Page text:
3. Counsel appearing on behalf of the Petitioner submitted that under clause 14 of the Discipline and Appeal Procedure the authority to which an appeal lies, is empowered to pass such order as it thinks fit. Hence, it was submitted that the Appellate Authority was justified in directing that an order of fresh appointment can be offered to the Respondent. Moreover, it was urged that in fact the Respondent was estopped from filing a complaint of unfair labour practices.

4. The charges against the Respondent were of a serious nature and character. A disciplinary enquiry was convened to enquire into the allegation that the Respondent while discharging his duties as conductor had collected the fare from two passengers on the bus, but to whom tickets had not been issued. The money bag of the Respondent also showed an excess fare collection. The charge against the Respondent was, therefore, that he had misappropriated the funds of the Corporation and had been guilty of a dereliction of duties by not issuing tickets to passengers for the journey. Such an act of misconduct having been found to be duly established, had to be taken seriously both by the disciplinary authority and by the Labour Court. Upon holding the charge to be established, the Respondent was dismissed from service. The first Appellate Authority, as a matter of fact, came to the conclusion that the charge was established, that it was of a serious nature and that the service record of the Respondent was not satisfactory and he was penalised in the past under the service rules. The final order of the Appellate Authority clearly suggests that the Appellate Authority was inclined to dismiss the appellant from service. However, it was the Respondent who had stated that he would not commit such a mistake in the future and it was on his request that the Appellate Authority eventually decided to make a fresh offer of appointment so as to enable the Respondent to have some opportunity to improve upon himself. The Respondent accepted the order of the Appellate Authority and joined service with effect from 10th December, 1994. Once that was done and having taken the benefit of the order, it was clearly not open to the Respondent to turn back and complain of an unfair labour practice. The Respondent is clearly estopped from doing so. The principle of estoppel must apply in such a case and the Labour Court ought to have rejected the complaint on this ground alone. Counsel appearing on behalf of the Petitioner urged that the powers of the Appellate Authority are wide enough to include an offer of the fresh appointment to the workman. For the purposes of these proceedings, it is not necessary for this Court to enter any final judgment on whether the Appellate Authority in the course of modifying the order of dismissal can pass an order of fresh appointment. But in the facts of the present case, it needs emphasis that the order of the Appellate Authority properly construed, was an offer for a fresh appointment which was duly accepted by the Respondent. If the Respondent believed that the Appellate Authority had no authority to impose such a direction upon him, he could have challenged the order in its entirety. Having taken the benefit of the order, the Respondent was estopped from challenging the order by which he was given fresh appointment. The Appellate Authority while justifying its own finding, confirmed the order of dismissal. The Respondent was, however, offered re-employment on humanitarian grounds, particularly in the light of the fact that he accepted his mistake and stated that he would not commit such a mistake in future. The interference of the Labour Court in the proceedings, was therefore, clearly not warranted. The principle of estoppel must apply in a situation such as this is consistent with the judgment of the Supreme Court in the State of Punjab Vs. Krishan Niwas, 1997(1) CLR 855. The same view has been taken by the Division Bench of the Gujarat High court in Union of India Vs. N. M. Dhobi, 2006(I) CLR 587.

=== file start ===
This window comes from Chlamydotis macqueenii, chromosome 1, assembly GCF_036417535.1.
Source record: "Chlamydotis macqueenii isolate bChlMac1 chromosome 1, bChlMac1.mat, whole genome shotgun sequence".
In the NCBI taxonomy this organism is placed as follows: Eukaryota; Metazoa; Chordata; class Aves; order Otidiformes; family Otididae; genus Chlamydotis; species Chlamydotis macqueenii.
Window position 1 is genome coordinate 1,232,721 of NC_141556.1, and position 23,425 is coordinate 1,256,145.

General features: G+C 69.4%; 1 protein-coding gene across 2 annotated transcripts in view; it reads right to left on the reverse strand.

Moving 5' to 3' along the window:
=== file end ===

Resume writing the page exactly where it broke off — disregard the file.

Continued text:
In these circumstances the petition will have to be allowed and is accordingly allowed. Rule is made absolute in terms of prayer clause (a) and the impugned judgment and order of the Industrial Court dated 7th March, 2002 shall stand quashed and set aside. Complaint (ULP) 438 of 1996 shall in the circumstances stand dismissed. In the circumstances, there shall be no order as to costs.

Petition allowed.